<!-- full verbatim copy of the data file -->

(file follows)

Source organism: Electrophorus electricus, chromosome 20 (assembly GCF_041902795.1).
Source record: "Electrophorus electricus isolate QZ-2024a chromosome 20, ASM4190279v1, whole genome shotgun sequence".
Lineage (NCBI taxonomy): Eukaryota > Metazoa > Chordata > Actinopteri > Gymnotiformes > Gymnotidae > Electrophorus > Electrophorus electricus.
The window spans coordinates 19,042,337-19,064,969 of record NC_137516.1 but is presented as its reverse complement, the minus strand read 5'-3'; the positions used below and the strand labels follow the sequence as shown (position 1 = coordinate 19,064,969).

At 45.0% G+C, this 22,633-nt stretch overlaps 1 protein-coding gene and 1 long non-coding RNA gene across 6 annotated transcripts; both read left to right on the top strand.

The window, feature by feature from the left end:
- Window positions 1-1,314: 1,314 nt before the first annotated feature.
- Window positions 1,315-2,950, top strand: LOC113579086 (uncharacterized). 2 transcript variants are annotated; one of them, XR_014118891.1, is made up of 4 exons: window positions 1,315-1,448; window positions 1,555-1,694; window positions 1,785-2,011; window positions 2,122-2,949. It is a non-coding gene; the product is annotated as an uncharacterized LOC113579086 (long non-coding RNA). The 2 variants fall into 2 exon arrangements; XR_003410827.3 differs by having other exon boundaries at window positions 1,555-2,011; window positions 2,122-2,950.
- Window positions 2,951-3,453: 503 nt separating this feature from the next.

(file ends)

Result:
Source organism: Electrophorus electricus, chromosome 20 (assembly GCF_041902795.1).
Source record: "Electrophorus electricus isolate QZ-2024a chromosome 20, ASM4190279v1, whole genome shotgun sequence".
Lineage (NCBI taxonomy): Eukaryota > Metazoa > Chordata > Actinopteri > Gymnotiformes > Gymnotidae > Electrophorus > Electrophorus electricus.
The window spans coordinates 19,042,337-19,064,969 of record NC_137516.1 but is presented as its reverse complement, the minus strand read 5'-3'; the positions used below and the strand labels follow the sequence as shown (position 1 = coordinate 19,064,969).

At 45.0% G+C, this 22,633-nt stretch overlaps 1 protein-coding gene and 1 long non-coding RNA gene across 6 annotated transcripts; both read left to right on the top strand.

The window, feature by feature from the left end:
- Window positions 1-1,314: 1,314 nt before the first annotated feature.
- Window positions 1,315-2,950, top strand: LOC113579086 (uncharacterized). 2 transcript variants are annotated; one of them, XR_014118891.1, is made up of 4 exons: window positions 1,315-1,448; window positions 1,555-1,694; window positions 1,785-2,011; window positions 2,122-2,949. It is a non-coding gene; the product is annotated as an uncharacterized LOC113579086 (long non-coding RNA). The 2 variants fall into 2 exon arrangements; XR_003410827.3 differs by having other exon boundaries at window positions 1,555-2,011; window positions 2,122-2,950.
- Window positions 2,951-3,453: 503 nt separating this feature from the next.